Theres a rambunctious, cluttered energy coursing through this directorial debut from screenwriter Carlos Cuaron (brother to the great Alfonso, who previously had a hand in penning the latters recent masterpieces Y Tu Mama Tambien and Children of Men). Given their family situation, sibling rivalry seems a natural subject, and at first this tale of two bickering, bonehead half-brothersplucked off a banana plantation and thrust into Mexico Citys fickle soccer scenethrobs with lewd promise.

Nicknamed Rudo (or tough), Diego Lunas hotheaded goalie is a brawler with a bad moustache and an unfortunate tendency to gamble while coked out of his gourd. Casting baby-faced Luna as a swaggering badass is your first indication of how seriously Cuaron is taking these characters. The bemused, askance view of Latin bravado recalls Y Tu Mamas droll reserve, as does the reunion of Luna with his Tambien co-star Gael Garcia Bernal, here boasting hilarious frosted tips and clueless puppy-dog charm.

Bernals called Cursi (meaning corny) and he cartoonishly views his success on the field as a mere stepping stone to a musical career. (Oh, if only there were a market for accordion-driven covers of Cheap Tricks I Want You To Want Me crooned by overly sincere men in rhinestone cowboy getups, Id probably never turn off the television.)

Narrated by the cheerfully amoral sports-agent hustler (comedian Guillermo Francella) who ushers these nitwit man-children into the big time, Rudo Y CursI attempts the aloof detachment that leant Tambiens sophomoric hijinks such devastating perspective, but Cuaron cant muster up the life-and-death stakes that gave his brothers picture its power. Such comparisons arent helped by cinematographer Adam Kimmels transparent attempts to ape Emmanuel Lubezskis verdant green color palatenot an act anyone should try to follow.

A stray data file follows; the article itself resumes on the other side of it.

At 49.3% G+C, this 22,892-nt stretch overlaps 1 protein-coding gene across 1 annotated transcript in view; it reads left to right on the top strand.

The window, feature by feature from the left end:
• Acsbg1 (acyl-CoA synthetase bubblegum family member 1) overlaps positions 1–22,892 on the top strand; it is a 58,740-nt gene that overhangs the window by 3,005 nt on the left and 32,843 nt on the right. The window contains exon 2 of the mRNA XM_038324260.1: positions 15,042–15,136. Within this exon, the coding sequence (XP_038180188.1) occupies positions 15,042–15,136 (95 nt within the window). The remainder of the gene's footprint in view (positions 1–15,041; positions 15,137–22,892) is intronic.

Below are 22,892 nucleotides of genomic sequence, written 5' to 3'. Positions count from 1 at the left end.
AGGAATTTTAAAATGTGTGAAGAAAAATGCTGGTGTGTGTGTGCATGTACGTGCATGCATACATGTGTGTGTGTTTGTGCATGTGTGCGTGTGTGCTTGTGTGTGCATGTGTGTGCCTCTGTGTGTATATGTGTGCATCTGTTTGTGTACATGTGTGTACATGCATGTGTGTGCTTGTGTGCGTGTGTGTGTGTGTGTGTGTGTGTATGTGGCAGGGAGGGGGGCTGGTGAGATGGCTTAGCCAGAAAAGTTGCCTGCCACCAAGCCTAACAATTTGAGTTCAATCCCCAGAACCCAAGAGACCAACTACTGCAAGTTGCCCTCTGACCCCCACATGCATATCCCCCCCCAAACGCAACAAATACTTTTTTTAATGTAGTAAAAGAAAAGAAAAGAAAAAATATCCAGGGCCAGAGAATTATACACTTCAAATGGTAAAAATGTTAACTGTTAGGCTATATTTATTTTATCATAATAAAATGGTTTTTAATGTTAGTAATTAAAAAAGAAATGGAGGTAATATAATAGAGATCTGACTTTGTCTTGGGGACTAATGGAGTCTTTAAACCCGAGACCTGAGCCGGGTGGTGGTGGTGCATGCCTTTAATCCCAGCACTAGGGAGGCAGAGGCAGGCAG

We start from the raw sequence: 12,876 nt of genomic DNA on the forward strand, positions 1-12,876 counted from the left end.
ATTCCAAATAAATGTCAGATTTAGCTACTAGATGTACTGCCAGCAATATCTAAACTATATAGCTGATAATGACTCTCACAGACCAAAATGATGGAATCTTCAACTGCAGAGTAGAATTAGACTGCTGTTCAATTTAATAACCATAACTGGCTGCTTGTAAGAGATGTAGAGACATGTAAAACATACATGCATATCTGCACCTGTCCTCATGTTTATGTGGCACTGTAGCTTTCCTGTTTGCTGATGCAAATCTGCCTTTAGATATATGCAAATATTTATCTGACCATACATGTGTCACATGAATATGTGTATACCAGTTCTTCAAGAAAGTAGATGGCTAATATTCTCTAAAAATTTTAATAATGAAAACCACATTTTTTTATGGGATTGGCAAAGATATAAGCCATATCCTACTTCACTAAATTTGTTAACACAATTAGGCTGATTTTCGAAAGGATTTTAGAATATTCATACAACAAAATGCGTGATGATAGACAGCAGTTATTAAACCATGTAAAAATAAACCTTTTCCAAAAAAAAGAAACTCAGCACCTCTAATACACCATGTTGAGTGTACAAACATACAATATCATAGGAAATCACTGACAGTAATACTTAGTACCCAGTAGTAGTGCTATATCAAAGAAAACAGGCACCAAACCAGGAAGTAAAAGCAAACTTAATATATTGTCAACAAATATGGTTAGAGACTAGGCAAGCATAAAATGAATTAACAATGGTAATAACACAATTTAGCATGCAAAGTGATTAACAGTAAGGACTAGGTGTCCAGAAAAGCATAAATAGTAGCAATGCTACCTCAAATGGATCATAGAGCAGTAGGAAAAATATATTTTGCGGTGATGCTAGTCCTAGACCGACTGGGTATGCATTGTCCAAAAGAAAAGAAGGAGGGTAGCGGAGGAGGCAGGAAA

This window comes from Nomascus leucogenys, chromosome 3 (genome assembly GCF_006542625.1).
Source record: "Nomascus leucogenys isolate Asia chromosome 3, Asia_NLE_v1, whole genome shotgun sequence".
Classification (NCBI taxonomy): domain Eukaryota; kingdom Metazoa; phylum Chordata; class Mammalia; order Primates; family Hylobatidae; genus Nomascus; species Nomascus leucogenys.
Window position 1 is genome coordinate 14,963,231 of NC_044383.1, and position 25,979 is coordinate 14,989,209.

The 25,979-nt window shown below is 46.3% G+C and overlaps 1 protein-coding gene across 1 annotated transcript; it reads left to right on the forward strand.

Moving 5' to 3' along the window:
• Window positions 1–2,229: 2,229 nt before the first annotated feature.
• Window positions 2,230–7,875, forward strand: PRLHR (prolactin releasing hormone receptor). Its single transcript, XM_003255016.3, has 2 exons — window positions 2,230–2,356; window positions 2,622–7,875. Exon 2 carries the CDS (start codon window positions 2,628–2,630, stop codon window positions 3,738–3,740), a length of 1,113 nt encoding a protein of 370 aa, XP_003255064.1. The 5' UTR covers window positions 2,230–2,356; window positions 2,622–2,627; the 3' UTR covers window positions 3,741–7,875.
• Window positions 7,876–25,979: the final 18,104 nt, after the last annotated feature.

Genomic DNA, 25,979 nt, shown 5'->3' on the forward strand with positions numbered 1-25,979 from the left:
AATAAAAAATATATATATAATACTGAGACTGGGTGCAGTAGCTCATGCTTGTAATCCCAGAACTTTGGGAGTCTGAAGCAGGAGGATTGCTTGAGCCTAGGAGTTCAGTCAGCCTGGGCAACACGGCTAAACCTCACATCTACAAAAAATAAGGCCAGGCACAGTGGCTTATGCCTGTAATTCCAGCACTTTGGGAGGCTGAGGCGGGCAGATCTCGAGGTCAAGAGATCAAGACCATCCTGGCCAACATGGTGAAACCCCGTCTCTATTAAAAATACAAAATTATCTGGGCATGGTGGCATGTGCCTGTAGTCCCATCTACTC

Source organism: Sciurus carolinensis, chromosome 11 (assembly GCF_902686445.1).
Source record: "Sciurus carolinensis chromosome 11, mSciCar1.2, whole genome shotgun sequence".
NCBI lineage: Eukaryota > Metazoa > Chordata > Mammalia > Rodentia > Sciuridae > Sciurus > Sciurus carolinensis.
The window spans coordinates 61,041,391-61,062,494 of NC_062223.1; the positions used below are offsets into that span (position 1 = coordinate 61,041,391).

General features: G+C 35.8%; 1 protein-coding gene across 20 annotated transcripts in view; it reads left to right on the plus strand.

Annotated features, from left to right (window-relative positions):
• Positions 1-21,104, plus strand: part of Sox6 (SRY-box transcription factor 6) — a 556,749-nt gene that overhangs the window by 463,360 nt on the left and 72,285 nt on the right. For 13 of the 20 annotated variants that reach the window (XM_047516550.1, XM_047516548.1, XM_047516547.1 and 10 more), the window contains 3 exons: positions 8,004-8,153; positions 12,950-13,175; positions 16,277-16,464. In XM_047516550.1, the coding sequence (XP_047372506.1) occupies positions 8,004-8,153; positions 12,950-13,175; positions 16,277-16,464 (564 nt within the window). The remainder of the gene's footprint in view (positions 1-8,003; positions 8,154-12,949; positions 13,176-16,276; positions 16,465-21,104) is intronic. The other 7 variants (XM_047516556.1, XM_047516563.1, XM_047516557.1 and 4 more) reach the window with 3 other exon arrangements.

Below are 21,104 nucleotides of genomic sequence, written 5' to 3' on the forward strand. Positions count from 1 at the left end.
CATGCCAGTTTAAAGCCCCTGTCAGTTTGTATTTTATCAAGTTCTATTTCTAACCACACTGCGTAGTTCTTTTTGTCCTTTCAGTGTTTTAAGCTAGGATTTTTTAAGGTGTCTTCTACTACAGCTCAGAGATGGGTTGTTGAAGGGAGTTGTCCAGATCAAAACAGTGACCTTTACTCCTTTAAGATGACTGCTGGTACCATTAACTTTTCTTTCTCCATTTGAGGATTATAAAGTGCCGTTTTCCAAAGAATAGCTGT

On the bright side, at least Cuaron keeps the soccer games entirely off-screen. (As a lifelong baseball fan, I realize that I have no right to call any sport boring. But seriously, people )

There are some awesomely tacky details lurking around the margins. Cuaron cant ever quite overcome the been-there, done-that feeling that sinks his rags-to-riches-to-rags cautionary tale. Every scene in Rudo Y Cursi goes exactly where you already guessed it would, at least 10 minutes before finally getting there. The air of jaunty vivaciousness is promising, but nothing sticks. C+

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